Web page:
Sen. Lisa Murkowski (R-Alaska) spoke out forcefully in favor of reproductive rights on Wednesday in Homer, Alaska, as many in her party have sought to restrict them.
Posts Tagged With: contraception
Arizona legislators have advanced an unprecedented bill that would require women who wish to have their contraception covered by their health insurance plans to prove to their employers that they are taking it to treat medical conditions. The bill also makes it easier for Arizona employers to fire a woman for using birth control to prevent pregnancy despite the employer’s moral objection.
It seems to me that some politicians, media commentators and private citizens, as well as many religious institutions, need to examine their ideas of liberty and freedom and the way those ideas relate to the Constitution and to other folks.
I’ll be one of the first to admit that different groups of people have varying ideas about the same subject. That is why laws are needed, decided on and written down. I don’t like all of them, and I’m sure that none of you are actually comfortable with every law on the books. The laws are, however, there for a reason. Generally speaking, the reason is to keep individuals or groups of people from trying to use their collective liberty to take away personal freedoms from others. There is a good example in the news today that illustrates what I’m referring to.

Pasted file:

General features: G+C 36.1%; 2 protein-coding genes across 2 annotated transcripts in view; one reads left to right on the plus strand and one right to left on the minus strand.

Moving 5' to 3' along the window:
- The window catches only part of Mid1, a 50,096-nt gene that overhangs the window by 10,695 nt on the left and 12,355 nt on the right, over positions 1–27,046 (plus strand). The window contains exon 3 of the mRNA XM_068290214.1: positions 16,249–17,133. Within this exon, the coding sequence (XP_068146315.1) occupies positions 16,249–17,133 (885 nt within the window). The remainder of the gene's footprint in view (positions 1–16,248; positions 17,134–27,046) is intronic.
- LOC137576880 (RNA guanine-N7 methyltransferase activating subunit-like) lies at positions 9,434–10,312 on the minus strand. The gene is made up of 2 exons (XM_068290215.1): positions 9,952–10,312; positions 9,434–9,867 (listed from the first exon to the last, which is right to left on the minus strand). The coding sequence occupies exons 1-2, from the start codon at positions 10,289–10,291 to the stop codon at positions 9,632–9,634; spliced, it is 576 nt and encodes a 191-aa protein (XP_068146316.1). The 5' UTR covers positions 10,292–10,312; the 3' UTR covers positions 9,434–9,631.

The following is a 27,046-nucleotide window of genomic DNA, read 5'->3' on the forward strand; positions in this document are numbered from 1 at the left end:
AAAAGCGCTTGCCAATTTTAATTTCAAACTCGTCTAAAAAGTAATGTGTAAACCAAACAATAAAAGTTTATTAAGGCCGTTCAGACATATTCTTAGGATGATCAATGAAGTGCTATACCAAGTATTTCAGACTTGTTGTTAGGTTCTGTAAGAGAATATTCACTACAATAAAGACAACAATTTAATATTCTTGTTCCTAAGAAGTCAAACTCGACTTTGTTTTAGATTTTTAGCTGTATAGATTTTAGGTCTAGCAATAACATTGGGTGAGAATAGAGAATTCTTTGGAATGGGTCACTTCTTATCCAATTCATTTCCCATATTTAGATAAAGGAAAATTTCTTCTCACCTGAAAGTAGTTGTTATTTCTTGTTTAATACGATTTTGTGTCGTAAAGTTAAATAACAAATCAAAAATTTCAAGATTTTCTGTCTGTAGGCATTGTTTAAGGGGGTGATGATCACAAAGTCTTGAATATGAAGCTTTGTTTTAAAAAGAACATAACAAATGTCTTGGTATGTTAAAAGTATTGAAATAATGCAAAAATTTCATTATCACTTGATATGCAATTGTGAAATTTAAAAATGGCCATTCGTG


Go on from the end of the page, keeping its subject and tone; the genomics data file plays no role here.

The Obama administration has denied a religious exemption by which religious hospitals and universities could opt out of covering contraception costs for employees in their company health plans. The Obama administration’s denial of that exemption means that even if the religious institution (church, hospital, etc.) morally objects to contraception, their medical insurance for employees must cover contraception costs. A company or institution must, by law, cover in an inclusive health plan all medical or surgical problems which the insured may encounter.
Andrea Saul, a spokesperson for Mitt Romney, commented on the decision in an email to the New York Times: “This is a direct attack on religious liberty,” she said.
Plainly stated, Ms. Saul is wrong. The Obama administration’s ruling is a protection of individual freedom, not an attack on religious liberty. The Obama administration ruling requires religious hospitals and universities to fully cover contraception costs for their employees, even if they object to contraception on moral grounds. An individual who has been working at (or for) the institution cannot be excluded by a change of their existing policy. New hires may be required to either opt out of contraception coverage at a reduction of policy cost, or seek other employment.
The ruling also protects personal freedom — and religious liberty — by not demanding that members of a religion be prohibited from exercising their personal freedoms unless comparable actions by others are also prohibited by law.
It’s really simple. Why try to make it difficult?